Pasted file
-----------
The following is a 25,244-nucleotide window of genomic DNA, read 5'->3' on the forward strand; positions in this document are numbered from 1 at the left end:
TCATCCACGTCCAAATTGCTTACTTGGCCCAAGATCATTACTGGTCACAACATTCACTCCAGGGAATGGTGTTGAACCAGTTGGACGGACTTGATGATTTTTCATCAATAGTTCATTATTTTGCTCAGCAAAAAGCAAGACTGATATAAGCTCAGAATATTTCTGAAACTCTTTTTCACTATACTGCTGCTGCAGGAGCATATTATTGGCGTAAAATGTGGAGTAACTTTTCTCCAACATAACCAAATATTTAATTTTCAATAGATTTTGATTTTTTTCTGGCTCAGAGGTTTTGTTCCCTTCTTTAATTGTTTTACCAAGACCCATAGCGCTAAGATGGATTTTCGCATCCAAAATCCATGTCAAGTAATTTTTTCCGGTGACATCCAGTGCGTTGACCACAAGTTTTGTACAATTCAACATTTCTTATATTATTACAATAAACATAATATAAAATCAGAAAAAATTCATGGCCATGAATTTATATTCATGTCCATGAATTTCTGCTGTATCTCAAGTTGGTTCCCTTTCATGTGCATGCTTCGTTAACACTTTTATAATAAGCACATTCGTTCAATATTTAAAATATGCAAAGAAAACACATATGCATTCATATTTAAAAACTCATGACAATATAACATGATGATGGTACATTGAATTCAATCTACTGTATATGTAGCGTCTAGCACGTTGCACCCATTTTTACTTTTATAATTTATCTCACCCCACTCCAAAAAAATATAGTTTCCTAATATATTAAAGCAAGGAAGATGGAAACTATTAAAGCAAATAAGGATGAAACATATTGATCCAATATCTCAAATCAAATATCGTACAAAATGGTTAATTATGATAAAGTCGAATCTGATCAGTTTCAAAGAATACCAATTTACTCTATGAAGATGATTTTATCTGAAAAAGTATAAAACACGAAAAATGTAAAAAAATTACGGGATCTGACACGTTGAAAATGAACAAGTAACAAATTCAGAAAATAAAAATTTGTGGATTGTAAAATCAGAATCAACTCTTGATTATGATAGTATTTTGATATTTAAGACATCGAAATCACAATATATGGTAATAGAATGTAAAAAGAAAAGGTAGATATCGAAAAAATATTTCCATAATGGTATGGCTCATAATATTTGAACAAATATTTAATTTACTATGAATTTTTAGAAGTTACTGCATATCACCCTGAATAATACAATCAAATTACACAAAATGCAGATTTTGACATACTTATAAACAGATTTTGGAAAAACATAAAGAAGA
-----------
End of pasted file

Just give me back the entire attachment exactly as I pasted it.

The following is a 25,244-nucleotide window of genomic DNA, read 5'->3' on the forward strand; positions in this document are numbered from 1 at the left end:
TCATCCACGTCCAAATTGCTTACTTGGCCCAAGATCATTACTGGTCACAACATTCACTCCAGGGAATGGTGTTGAACCAGTTGGACGGACTTGATGATTTTTCATCAATAGTTCATTATTTTGCTCAGCAAAAAGCAAGACTGATATAAGCTCAGAATATTTCTGAAACTCTTTTTCACTATACTGCTGCTGCAGGAGCATATTATTGGCGTAAAATGTGGAGTAACTTTTCTCCAACATAACCAAATATTTAATTTTCAATAGATTTTGATTTTTTTCTGGCTCAGAGGTTTTGTTCCCTTCTTTAATTGTTTTACCAAGACCCATAGCGCTAAGATGGATTTTCGCATCCAAAATCCATGTCAAGTAATTTTTTCCGGTGACATCCAGTGCGTTGACCACAAGTTTTGTACAATTCAACATTTCTTATATTATTACAATAAACATAATATAAAATCAGAAAAAATTCATGGCCATGAATTTATATTCATGTCCATGAATTTCTGCTGTATCTCAAGTTGGTTCCCTTTCATGTGCATGCTTCGTTAACACTTTTATAATAAGCACATTCGTTCAATATTTAAAATATGCAAAGAAAACACATATGCATTCATATTTAAAAACTCATGACAATATAACATGATGATGGTACATTGAATTCAATCTACTGTATATGTAGCGTCTAGCACGTTGCACCCATTTTTACTTTTATAATTTATCTCACCCCACTCCAAAAAAATATAGTTTCCTAATATATTAAAGCAAGGAAGATGGAAACTATTAAAGCAAATAAGGATGAAACATATTGATCCAATATCTCAAATCAAATATCGTACAAAATGGTTAATTATGATAAAGTCGAATCTGATCAGTTTCAAAGAATACCAATTTACTCTATGAAGATGATTTTATCTGAAAAAGTATAAAACACGAAAAATGTAAAAAAATTACGGGATCTGACACGTTGAAAATGAACAAGTAACAAATTCAGAAAATAAAAATTTGTGGATTGTAAAATCAGAATCAACTCTTGATTATGATAGTATTTTGATATTTAAGACATCGAAATCACAATATATGGTAATAGAATGTAAAAAGAAAAGGTAGATATCGAAAAAATATTTCCATAATGGTATGGCTCATAATATTTGAACAAATATTTAATTTACTATGAATTTTTAGAAGTTACTGCATATCACCCTGAATAATACAATCAAATTACACAAAATGCAGATTTTGACATACTTATAAACAGATTTTGGAAAAACATAAAGAAGA